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Old 05-20-2017, 04:08 AM   #1
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Location: Stellenbosch, South-Africa

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Exclamation Fastqc Per sequence quality scores - Two peaks?


I am struggling to find possible explanations for seeing two distinct peaks in my "per sequence quality scores". I am very new to this, so hope it's not a very silly question. As far as I understand it should not be a major concern, however I would like to understand why this is.

There is also two peaks for GC content in sequences, with very low adapter content at the end of reads.

Sanger/Illumina 1.9 encoding
The sequence data is from an unknown clinical sample from hospital, for the purpose of identifying possible pathogens.

Kind regards,

Last edited by Wilro; 05-20-2017 at 04:12 AM. Reason: Added information
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Old 05-20-2017, 04:58 AM   #2
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I wouldn't worry about the two peaks in the per sequence quality scores although it looks a bit unusual.

Are the reads all the same length if it is Illumina data, or have they already been trimmed by the sequencing center?

The per sequence GC content is more important, and could indicate contamination, but if you are expecting pathogens in the sample, then it could indicate a mixture of human genome and pathogen genomes perhaps.
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Old 05-20-2017, 06:26 AM   #3
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Reads are all the same length and have not yet been trimmed. Downstream analysis of the data revealed multiple pathogen blast matches, as well as contigs matching to human reference genomes. So your explanation would make perfect sense.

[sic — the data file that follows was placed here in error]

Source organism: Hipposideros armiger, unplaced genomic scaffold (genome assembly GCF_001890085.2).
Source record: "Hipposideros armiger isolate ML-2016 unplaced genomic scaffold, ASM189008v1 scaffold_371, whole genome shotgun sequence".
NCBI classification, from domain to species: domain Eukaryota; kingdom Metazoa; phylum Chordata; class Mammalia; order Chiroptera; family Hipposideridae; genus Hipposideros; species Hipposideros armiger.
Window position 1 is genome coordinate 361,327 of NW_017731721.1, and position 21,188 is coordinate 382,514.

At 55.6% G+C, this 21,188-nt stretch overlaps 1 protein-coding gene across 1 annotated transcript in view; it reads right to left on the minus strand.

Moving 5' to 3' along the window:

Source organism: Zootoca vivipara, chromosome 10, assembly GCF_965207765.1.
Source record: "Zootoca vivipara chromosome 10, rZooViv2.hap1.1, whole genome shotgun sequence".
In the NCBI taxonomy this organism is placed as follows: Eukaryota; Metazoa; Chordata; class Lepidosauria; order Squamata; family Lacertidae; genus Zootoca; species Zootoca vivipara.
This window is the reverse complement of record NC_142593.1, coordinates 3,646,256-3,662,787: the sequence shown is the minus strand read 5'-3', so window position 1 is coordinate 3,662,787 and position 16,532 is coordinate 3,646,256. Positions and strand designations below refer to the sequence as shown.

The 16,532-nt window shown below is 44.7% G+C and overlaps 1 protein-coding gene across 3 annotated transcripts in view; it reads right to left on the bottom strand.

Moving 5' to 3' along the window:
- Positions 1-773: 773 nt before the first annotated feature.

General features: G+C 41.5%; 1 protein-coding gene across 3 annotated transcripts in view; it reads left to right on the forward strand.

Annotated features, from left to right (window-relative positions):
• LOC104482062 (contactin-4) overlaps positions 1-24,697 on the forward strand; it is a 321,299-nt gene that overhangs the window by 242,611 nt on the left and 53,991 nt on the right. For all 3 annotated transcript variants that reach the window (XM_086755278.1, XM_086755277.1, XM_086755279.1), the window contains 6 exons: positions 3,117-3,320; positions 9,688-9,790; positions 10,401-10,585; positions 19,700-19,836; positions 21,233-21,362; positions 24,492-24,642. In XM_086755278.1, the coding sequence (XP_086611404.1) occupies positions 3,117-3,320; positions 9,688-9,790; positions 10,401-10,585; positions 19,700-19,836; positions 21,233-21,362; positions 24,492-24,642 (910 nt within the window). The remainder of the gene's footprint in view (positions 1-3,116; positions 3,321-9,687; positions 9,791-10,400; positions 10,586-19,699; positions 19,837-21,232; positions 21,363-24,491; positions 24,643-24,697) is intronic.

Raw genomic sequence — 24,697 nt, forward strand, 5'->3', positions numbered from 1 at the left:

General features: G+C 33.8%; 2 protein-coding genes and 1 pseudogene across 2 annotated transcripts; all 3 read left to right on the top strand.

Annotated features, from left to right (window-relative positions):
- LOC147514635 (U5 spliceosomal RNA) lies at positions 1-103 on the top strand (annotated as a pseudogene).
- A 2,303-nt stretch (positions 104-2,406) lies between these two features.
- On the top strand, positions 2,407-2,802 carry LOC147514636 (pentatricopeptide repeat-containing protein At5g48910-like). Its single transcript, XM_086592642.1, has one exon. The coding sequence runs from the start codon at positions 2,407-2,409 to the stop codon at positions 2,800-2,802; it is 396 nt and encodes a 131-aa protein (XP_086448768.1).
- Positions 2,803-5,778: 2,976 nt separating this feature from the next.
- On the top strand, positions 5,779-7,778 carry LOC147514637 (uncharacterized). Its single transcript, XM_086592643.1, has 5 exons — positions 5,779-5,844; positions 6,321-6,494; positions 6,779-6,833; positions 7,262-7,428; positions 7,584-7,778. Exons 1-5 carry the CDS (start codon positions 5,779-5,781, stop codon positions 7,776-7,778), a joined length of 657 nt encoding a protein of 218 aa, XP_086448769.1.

Thanks for your quick reply
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Old 05-20-2017, 05:18 PM   #4
Location: Auckland, NZ

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I was about to post on exactly the same topic - I've got two peaks, one quite sharp in the GC content across all 12 samples in an experiment. As best I can tell from googling is that contamination is a likely cause.

The group that sequenced the samples for us though suggest that it may have been caused by the rRNA depletion step on initially poor quality RNA (our samples were borderline, quality -wise going into this). I'm wondering how likely others might think this to be? Or how that would work?

It's also been suggested that I map the RNA back to the Grch38 and filter, retaining only reads that map back to known genes. Which strikes me as ... dubious, given that if it is contamination, I don't know what the contaminant is.

Also, if it is contamination, how does one deal with that bioinformatically? Obviously it's going to reduce the validity of any results coming out the other end, but it'd be nice to not have to right off the whole thing.
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Old 05-21-2017, 03:44 AM   #5
Jafar Jabbari
Location: Melbourne

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GC content double peak in RNA-seq does not automatically imply contamination and it is common. Contamination or residual rRNA presence can be checked by BLAST or mapping. Posting the whole FastQC plots will be useful to diagnose any potential issues.
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